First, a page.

July 25, 2014

Up and Down the Mountains (Judges 9)

Category: Bible - OT - Judges :: Permalink

In Judges 9:7, Jotham goes up onto the “head” of the mountain to confront the men of Shechem down below as they make Abimelech their king.  The mountain here is Mount Gerizim, which might surprise us because Jotham’s words are identified as a “curse” (v. 57),  and yet Mount Gerizim was the mountain of blessing in Joshua.  Perhaps the point is that Jotham’s fable and its application are intended as a summons to repentance leading to blessing: “Listen to me … and God will listen to you” (v. 7).  It’s only when the men of Shechem refuse to listen to Jotham that his words become a curse.

The curse is worked out in the rest of the story, but interestingly the outworking of the curse involves people going up and down mountains.  In verse 25, the lords of Shechem set “men lying in ambush” for Abimelech “upon the heads of the mountains,” and they robbed all those who passed by them.  Shechem’s attack on Abimelech involves something on the heads of the mountains.

When Abimelech strikes back at Shechem, he also sets an ambush.  Though Zebul tells him to set an ambush “in the field” (v. 32), it turns out that the ambush is on the mountain.  Gaal sees Abimelech and his army arising “from the ambush” (v. 35) and says “People are coming down from the heads of the mountains” (v. 36).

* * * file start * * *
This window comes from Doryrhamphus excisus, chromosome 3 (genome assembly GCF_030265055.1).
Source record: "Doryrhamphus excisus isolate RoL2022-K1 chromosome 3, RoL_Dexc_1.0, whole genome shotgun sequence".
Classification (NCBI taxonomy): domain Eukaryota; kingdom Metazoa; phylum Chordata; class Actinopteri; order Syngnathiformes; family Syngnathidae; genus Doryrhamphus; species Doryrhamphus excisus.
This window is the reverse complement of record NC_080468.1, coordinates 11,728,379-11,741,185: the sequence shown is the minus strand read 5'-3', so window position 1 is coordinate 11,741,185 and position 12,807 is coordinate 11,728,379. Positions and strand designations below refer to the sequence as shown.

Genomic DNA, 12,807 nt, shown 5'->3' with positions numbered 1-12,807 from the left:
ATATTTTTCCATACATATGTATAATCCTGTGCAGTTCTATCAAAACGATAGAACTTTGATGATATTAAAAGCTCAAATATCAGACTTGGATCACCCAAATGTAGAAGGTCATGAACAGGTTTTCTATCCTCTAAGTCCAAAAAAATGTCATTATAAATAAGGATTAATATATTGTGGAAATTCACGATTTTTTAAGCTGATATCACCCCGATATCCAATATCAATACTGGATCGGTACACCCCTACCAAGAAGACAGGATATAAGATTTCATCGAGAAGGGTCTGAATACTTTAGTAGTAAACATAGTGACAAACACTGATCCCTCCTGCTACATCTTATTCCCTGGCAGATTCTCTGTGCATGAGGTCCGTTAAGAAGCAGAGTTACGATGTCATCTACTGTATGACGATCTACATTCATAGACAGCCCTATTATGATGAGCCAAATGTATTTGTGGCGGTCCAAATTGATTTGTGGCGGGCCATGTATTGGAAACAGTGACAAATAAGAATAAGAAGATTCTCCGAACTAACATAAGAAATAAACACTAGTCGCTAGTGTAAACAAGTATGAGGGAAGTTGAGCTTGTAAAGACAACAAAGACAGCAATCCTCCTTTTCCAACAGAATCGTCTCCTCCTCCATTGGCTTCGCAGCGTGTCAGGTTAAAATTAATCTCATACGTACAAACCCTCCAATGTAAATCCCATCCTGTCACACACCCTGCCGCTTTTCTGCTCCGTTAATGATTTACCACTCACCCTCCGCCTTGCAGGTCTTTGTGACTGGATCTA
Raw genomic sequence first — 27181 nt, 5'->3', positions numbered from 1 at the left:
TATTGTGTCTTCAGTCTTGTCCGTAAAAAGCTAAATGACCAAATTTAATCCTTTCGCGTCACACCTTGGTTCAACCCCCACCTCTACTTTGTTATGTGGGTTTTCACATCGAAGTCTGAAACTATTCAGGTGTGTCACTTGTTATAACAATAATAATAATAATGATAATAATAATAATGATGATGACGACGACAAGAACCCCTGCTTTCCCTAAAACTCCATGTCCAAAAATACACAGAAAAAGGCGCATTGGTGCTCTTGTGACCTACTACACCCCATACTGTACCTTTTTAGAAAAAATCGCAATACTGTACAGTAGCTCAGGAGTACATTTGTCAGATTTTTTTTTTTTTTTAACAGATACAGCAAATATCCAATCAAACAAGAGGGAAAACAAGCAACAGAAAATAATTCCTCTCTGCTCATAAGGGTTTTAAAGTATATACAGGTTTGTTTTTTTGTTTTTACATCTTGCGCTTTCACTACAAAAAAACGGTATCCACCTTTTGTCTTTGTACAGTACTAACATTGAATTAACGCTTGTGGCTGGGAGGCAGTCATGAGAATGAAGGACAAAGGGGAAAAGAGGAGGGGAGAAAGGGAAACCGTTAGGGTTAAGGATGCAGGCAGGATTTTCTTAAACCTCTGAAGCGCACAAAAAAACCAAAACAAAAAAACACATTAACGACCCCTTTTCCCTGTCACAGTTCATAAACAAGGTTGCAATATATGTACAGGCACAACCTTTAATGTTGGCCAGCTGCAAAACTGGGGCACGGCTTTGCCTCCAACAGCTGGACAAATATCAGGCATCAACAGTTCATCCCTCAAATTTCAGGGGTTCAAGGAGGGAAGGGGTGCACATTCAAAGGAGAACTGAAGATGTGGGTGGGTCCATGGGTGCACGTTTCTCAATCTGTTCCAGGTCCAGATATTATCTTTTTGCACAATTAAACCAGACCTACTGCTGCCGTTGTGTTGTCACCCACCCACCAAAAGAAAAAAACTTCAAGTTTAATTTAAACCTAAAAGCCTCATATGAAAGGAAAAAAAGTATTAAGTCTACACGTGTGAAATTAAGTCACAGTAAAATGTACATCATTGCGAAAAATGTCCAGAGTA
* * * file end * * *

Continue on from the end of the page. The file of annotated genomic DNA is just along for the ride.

When Abimelech prepares to wipe out the men of Shechem utterly, he goes up Shadow Mountain — Mount Zalmon, though this mountain is otherwise unknown and this may be a different name for Mount Ebal or Mount Gerizim — and cuts branches and brings them to burn the stronghold of El Berith in Shechem.

Up and down the mountains they go.  Why?  I wonder if it’s not because Jotham’s curse was proclaimed on the head of the mountain, and now the outworking of that curse flows, as it were, from the mountain down to the people who were cursed.

Posted by John Barach @ 2:01 pm | Discuss (0)

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